Students compare known elemental spectra with spectra of Titan and Saturn's rings from a spectrometer aboard the NASA Cassini spacecraft. They identify the elements visible in the planetary and lunar spectra.
Prior Knowledge & Skills
AAAS Science Benchmarks
The Physical Setting
The Nature of Science
NSES Science Standards
- Science as inquiry: Abilities necessary to do scientific inquiry
- Physical science: Transfer of energy
- Earth and space science: Earth in the solar system, Structure of the earth system
- Unifying concepts and processes: Evidence, models and explanation
NCTM Mathematics Standards
- Data analysis and probability: Develop and evaluate inferences and predictions that are based on data
Teaching Time: One 45-minute period
Each student will need:
- A copy of the "Using Spectral Data" handout
Preparation Time: 20 minutes
- Copy handouts
- Review lesson plan
Why Do We Care?
The Ultraviolet Imaging Spectrograph (UVIS), which recorded the data used in this activity, is one of the instruments currently orbiting Saturn aboard the Cassini spacecraft. UVIS spectra show the intensity of ultraviolet light emitted by or reflected off an object over a range of light wavelengths. Astronomers use the distinctive pattern of peaks and valleys in each spectrum to uncover the chemical makeup of objects in the Saturn system, like its rings and moons.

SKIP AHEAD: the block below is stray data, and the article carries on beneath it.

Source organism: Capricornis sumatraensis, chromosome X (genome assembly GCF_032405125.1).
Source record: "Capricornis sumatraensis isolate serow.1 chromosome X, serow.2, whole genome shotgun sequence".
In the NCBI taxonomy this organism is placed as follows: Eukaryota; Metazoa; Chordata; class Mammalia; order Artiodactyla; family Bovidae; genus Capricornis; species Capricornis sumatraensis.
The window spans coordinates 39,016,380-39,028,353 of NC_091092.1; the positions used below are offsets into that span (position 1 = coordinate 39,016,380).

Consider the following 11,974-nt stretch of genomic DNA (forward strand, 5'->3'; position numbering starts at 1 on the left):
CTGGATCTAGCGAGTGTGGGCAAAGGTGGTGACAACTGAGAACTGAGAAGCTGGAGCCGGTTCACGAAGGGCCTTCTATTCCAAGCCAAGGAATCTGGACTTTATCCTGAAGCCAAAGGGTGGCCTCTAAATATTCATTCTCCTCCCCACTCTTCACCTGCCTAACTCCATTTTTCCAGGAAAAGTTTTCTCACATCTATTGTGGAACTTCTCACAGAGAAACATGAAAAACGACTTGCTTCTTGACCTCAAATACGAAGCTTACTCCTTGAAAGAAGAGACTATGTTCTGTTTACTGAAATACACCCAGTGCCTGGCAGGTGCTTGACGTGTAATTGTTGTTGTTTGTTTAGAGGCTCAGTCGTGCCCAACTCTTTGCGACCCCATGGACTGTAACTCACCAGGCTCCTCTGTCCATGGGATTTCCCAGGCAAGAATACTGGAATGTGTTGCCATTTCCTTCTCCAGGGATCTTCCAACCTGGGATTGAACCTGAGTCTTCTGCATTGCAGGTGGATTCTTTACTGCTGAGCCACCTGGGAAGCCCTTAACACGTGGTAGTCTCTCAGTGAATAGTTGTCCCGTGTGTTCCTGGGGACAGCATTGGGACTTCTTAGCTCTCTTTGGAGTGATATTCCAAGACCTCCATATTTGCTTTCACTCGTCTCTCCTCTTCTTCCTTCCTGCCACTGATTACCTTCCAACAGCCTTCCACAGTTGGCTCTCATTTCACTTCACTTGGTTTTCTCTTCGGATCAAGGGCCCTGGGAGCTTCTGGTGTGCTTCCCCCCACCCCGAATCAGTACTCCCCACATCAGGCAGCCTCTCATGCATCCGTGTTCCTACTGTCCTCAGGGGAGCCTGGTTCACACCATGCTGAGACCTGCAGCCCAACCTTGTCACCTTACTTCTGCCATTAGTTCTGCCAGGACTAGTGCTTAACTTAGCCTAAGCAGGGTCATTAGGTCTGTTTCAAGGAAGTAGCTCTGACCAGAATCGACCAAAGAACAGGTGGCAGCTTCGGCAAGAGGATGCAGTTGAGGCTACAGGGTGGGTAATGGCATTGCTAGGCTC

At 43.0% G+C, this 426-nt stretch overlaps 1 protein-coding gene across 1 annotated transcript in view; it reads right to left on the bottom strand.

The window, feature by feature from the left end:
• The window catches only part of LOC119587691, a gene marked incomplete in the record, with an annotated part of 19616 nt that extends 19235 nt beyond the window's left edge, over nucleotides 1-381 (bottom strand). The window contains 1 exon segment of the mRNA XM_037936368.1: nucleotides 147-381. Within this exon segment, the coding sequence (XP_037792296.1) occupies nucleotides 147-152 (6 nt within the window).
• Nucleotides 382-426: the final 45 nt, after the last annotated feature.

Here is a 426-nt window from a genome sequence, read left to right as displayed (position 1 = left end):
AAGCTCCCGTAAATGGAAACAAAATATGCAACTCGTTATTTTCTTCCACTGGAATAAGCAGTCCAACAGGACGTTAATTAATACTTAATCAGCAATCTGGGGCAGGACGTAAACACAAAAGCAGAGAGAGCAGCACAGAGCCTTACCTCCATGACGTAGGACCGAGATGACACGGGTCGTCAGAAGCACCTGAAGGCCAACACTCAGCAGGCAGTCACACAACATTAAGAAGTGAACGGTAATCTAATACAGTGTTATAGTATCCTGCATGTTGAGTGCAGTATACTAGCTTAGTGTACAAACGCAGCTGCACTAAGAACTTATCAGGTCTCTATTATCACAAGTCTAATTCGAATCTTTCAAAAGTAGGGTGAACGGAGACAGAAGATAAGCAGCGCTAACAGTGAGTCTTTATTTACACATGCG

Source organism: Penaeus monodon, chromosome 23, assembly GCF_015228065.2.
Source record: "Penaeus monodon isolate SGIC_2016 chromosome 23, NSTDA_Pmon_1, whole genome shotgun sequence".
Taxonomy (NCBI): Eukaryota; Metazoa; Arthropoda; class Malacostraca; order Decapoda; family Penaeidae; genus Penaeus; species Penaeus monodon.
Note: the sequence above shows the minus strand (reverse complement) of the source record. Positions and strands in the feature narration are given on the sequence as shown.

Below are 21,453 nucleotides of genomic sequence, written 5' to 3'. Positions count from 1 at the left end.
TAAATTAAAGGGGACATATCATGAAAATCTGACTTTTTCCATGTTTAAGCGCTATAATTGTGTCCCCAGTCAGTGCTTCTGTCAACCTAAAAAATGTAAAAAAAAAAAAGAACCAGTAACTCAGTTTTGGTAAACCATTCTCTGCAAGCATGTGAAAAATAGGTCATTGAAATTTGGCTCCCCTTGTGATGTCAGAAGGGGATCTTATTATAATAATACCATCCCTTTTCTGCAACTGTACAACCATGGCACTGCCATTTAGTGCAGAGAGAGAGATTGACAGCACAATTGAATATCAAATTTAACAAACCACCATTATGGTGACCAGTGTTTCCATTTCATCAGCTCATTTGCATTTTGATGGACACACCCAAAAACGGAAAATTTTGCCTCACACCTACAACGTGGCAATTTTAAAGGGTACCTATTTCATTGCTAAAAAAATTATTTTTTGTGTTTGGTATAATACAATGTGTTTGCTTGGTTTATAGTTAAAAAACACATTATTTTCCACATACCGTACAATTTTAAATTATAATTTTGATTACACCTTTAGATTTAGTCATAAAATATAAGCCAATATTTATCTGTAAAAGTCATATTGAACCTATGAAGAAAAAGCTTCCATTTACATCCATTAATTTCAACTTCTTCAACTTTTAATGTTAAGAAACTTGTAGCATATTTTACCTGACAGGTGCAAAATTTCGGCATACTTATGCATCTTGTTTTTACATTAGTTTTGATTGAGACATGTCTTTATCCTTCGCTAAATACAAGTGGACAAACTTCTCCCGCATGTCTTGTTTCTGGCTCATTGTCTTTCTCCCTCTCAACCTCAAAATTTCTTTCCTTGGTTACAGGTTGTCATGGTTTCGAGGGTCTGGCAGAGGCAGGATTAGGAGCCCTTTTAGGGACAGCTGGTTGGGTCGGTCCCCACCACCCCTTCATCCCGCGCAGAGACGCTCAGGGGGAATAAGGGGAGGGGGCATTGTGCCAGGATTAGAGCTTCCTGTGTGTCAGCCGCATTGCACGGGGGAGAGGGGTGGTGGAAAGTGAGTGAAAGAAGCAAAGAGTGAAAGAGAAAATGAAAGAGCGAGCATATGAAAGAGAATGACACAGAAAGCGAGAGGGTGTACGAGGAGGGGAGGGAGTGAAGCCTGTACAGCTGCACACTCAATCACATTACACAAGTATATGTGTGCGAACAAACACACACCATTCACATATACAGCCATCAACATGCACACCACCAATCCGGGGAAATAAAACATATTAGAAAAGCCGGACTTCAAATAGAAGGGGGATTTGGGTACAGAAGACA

Suggested background reading
The Instruments on UVIS
Cassini Mission to Saturn
Cassini Spacecraft and Huygens Probe
Cassini-Huygens Mission to Saturn
Activity Dependency Graphing the Rainbow
Group Size 1
Expendable Cost per Group $0
The instruments aboard Cassini were engineered to gather data about Saturn and Saturn's moons and rings. Mechanical and electrical engineers build these instruments to help advance our knowledge of planetary science.
Students should have some understanding of the nature of light i.e. rainbows are formed with light. Students should be familiar with graphical representations of data, such as line plots.
After this lesson, students should be able to:
- Explain that spectral data correlates to chemical compositions
- Match plots of real data to experimentally known data
- Describe how scientific data relates to scientific discovery
Introduction / Motivation
Show students the PowerPoint, "Spectrographs" from the CDrom
In 1997, NASA launched the Cassini spacecraft, the first spacecraft to orbit Saturn. Since June 30th of 2004, Cassini has been sending back images and data from Saturn, its rings, and its Moons, including Saturn's largest moon, Titan. Engineers
collaborated with scientists to create instrumentation that sits onboard Cassini. Mechanical, electrical, and aerospace engineers made sure the components of Cassini work properly and could withstand the launch and rigors of space travel. The spacecraft needs to be able to communicate with people on Earth, operate in very cold and harsh conditions, and be able to travel in the right direction! All of these things require appropriate engineering to make sure the spacecraft is healthy, going the right way, and able to send data back to Earth.